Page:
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Startup Shift Labs wants to change how medical devices are made

September 9, 2015, 12:59 PM UTC
Courtesy Shift Labs

In 2011, Beth Kolko had an epiphany. At the time, she’d been working with a team of researchers on a project that delivered basic ultrasound technology to midwives in Uganda and Kenya. The idea, one of many she worked on as a professor at the Department of Human-Centered Design and Engineering at the University of Washington, was simple: create an easier way to monitor an individual’s health. Midwives and nurses could be trained on the system in minutes. This low-cost, easy-to-use device, Kolko thought, was a product worth commercializing.

Her epiphany, however, was quickly squelched by reality. The existing medical-device market, she discovered, wasn’t designed to produce affordable devices. Cheaper technology is doable, one company VP told her, but then it wouldn’t support the cost of the sales force needed to sell it. That’s when Kolko decided it was time to go about things her own way. “It wasn’t just about the ultrasound,” she recalls, “it was about the decades I spent at university seeing really great projects and prototypes die on the vine—never make it out of the lab.”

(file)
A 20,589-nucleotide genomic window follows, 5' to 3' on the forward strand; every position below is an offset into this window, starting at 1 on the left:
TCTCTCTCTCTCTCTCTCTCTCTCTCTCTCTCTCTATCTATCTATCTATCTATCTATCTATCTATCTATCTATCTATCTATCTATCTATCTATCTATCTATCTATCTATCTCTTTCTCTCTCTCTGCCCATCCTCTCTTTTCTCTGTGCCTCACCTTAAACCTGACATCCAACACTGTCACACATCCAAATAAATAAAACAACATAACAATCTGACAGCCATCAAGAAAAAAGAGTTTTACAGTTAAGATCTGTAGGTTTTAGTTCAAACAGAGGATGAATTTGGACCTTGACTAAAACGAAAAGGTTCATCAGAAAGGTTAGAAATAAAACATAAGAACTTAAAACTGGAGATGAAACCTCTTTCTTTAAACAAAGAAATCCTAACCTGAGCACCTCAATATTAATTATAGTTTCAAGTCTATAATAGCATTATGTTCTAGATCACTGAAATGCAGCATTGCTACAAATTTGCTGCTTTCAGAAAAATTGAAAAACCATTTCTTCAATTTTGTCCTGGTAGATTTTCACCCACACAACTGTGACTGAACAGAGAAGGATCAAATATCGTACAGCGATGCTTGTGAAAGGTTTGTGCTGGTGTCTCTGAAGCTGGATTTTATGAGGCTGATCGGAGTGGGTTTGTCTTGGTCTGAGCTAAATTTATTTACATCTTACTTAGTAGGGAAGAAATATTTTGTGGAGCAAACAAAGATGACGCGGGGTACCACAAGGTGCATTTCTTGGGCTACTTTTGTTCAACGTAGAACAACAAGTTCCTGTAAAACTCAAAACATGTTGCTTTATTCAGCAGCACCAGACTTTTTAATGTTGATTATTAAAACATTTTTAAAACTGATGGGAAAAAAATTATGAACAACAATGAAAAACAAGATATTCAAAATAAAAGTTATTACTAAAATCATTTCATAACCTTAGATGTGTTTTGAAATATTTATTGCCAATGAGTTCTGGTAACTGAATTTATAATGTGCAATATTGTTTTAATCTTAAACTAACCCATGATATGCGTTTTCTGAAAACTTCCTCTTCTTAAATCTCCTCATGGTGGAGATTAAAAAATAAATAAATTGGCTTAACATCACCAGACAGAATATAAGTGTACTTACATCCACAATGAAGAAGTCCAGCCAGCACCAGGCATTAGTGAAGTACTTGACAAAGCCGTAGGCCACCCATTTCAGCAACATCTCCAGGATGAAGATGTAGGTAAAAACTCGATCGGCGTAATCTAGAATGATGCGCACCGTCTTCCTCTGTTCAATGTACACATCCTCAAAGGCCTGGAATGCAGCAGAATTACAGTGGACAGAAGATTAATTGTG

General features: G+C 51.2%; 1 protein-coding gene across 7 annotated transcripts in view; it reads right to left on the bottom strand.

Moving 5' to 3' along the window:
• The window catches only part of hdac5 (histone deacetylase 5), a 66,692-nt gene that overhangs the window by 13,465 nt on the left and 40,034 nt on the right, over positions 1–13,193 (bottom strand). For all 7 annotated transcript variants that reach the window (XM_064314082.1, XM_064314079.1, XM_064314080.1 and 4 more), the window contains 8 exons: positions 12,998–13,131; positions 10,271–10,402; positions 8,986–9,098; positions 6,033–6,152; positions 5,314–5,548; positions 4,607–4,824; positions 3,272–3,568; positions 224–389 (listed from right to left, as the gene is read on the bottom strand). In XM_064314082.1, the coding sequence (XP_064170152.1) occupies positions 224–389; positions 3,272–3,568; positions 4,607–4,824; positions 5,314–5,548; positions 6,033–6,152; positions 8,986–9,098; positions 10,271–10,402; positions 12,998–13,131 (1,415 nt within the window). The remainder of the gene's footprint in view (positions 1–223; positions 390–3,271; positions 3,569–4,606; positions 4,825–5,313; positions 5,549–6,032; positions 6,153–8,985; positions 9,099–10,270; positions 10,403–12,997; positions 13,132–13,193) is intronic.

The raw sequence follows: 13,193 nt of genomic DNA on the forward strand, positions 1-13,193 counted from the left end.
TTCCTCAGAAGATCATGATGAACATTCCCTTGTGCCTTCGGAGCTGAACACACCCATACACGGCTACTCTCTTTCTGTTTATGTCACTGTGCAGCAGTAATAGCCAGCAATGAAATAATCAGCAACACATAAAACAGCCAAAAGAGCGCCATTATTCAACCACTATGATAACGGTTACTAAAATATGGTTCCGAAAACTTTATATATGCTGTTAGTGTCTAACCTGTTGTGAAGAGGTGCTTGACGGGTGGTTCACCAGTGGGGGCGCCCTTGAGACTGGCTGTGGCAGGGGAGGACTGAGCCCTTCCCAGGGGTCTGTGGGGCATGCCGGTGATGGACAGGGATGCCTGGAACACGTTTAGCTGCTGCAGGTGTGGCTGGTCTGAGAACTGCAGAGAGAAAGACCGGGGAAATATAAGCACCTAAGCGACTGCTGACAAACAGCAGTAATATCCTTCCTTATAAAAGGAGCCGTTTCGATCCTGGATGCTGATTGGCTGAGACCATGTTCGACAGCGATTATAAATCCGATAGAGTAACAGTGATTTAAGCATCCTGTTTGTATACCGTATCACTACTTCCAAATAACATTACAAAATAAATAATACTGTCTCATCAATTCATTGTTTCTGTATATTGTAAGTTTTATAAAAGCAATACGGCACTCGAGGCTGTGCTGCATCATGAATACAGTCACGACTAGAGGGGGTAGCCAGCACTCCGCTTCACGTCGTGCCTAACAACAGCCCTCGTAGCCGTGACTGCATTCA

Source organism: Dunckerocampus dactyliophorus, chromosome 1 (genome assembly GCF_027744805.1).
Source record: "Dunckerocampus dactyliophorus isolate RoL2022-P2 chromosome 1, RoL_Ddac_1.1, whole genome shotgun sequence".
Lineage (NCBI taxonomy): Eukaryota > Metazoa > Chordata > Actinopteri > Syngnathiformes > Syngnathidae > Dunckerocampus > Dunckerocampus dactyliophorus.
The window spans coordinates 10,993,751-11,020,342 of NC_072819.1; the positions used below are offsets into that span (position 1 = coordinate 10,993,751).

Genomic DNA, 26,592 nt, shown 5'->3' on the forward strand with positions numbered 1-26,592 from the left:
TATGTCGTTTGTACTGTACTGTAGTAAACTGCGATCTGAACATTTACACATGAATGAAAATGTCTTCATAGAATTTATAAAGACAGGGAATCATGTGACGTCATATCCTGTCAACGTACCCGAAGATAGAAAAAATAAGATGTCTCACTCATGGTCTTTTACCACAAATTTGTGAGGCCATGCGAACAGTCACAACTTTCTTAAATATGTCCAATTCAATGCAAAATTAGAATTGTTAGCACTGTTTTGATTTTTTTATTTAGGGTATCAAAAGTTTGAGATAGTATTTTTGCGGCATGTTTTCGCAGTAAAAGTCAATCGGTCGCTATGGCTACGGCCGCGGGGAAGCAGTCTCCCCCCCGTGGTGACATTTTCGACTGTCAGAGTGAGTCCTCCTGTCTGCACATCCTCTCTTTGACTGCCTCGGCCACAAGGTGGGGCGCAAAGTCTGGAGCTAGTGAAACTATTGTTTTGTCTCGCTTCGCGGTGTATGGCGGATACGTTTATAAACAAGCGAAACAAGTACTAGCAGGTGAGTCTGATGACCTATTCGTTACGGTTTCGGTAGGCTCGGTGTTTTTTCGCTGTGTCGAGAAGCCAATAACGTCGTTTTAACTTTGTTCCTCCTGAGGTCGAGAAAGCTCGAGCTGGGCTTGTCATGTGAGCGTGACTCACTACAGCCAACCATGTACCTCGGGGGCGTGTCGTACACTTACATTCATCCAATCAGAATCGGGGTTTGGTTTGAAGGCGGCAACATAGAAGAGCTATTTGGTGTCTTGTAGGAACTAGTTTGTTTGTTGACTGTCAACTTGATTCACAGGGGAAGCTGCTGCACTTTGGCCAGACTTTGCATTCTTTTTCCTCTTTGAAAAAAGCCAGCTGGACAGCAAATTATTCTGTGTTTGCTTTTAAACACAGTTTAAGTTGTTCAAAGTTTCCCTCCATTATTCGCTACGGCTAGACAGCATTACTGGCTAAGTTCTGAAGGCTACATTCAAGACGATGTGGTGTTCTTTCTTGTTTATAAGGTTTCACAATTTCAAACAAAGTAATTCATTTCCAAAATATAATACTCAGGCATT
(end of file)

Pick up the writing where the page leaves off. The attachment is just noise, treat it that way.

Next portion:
The company she founded, Seattle-based Shift Labs, now has three low-cost medical devices in the pipeline. The first out will be DripAssist, a simple monitor for the flow of intravenous (IV) drugs.

The DripAssist eliminates the risk of fluid overload by carefully measuring the rate at which IV drugs are delivered to a patient. It doesn’t need any special tubing to function, as many expensive pumps and monitors do, and runs on one AA battery. An onboard readout keeps tabs on the flow and shows caregivers how much fluid is running in milliliters per hour, drops per minute, or total volume infused. This simplicity cuts both training time and costs; Kolko estimates that the DripAssist will run about $350 (standard IV pumps run in the thousands). “When you put this thing into someone’s hand, their eyes light up,” she says, “They have a medical device that runs off of a AA battery and can fit in your hand.”